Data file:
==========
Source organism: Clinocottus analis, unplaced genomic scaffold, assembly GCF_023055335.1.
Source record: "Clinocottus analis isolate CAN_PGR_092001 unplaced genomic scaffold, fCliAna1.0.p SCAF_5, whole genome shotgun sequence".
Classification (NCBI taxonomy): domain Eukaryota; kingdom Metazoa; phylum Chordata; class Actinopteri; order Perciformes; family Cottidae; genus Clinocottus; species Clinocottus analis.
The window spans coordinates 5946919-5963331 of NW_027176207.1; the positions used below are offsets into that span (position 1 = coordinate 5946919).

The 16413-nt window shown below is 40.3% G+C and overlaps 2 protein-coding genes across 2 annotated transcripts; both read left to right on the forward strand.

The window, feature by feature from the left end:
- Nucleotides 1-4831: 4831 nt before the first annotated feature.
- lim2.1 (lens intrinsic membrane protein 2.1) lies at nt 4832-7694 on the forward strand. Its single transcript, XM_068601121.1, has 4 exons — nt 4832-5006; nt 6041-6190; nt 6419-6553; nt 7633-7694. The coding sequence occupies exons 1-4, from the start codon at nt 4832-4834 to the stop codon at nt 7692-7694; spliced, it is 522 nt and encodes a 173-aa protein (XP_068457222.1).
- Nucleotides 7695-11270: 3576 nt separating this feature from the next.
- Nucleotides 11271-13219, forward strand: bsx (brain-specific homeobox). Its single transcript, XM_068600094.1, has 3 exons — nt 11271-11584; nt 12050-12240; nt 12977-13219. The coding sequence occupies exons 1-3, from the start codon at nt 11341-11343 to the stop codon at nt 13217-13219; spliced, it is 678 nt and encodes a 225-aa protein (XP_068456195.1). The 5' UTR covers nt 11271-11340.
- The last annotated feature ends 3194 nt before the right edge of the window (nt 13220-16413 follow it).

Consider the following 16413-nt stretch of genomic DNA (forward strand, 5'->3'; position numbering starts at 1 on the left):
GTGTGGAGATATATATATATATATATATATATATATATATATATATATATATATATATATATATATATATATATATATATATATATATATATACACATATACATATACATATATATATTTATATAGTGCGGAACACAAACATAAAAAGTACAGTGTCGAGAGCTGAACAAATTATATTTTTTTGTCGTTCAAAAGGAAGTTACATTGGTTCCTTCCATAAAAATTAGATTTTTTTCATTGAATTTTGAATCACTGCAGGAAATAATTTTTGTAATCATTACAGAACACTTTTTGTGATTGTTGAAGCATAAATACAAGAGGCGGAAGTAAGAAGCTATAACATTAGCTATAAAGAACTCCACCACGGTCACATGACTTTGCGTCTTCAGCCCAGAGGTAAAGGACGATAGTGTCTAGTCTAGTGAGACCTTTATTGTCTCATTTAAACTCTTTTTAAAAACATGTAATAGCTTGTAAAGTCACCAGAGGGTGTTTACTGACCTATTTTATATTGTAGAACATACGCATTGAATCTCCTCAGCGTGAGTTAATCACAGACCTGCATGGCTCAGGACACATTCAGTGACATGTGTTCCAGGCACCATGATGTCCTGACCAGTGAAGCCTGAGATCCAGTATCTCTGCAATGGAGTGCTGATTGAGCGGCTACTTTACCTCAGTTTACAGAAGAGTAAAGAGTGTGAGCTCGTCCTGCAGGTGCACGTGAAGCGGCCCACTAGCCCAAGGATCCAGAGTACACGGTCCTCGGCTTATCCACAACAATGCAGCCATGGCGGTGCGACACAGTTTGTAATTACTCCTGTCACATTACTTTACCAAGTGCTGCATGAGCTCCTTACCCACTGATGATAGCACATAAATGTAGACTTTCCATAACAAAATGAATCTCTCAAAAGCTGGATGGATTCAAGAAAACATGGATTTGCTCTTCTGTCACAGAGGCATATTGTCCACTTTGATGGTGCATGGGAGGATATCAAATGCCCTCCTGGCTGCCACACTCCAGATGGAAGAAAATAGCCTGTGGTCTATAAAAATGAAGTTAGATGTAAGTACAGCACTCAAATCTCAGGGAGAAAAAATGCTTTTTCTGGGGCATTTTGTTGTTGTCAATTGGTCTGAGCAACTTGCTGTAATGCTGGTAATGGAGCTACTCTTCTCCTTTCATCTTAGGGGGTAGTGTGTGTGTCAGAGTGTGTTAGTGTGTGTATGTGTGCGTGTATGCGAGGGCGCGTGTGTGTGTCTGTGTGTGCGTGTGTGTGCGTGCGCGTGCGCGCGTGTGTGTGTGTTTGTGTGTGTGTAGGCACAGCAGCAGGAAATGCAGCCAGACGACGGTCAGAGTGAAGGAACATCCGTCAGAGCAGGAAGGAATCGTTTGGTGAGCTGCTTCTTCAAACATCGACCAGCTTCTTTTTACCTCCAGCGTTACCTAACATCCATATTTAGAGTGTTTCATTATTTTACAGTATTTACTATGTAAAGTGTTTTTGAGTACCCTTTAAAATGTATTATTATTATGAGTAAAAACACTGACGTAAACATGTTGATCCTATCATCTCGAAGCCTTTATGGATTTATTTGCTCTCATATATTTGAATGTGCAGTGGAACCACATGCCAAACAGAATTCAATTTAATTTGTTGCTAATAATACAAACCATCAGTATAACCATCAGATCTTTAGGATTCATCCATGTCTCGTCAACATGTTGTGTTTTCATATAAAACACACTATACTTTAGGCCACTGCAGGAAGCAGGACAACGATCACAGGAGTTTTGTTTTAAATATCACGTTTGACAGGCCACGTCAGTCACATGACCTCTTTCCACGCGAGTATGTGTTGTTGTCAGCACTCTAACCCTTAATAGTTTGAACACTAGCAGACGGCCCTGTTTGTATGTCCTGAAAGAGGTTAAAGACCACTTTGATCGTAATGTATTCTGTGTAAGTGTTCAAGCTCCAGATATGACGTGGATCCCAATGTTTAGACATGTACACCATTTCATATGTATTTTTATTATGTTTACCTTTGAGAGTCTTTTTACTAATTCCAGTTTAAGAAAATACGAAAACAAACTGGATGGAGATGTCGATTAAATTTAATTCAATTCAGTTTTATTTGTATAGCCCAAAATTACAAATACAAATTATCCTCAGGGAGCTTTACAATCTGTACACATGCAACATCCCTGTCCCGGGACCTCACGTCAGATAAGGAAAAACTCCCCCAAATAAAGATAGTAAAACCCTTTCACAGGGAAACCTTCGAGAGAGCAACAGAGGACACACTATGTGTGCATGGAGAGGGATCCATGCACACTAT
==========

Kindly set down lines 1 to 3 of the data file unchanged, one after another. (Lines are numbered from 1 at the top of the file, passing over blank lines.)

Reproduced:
Source organism: Clinocottus analis, unplaced genomic scaffold, assembly GCF_023055335.1.
Source record: "Clinocottus analis isolate CAN_PGR_092001 unplaced genomic scaffold, fCliAna1.0.p SCAF_5, whole genome shotgun sequence".
Classification (NCBI taxonomy): domain Eukaryota; kingdom Metazoa; phylum Chordata; class Actinopteri; order Perciformes; family Cottidae; genus Clinocottus; species Clinocottus analis.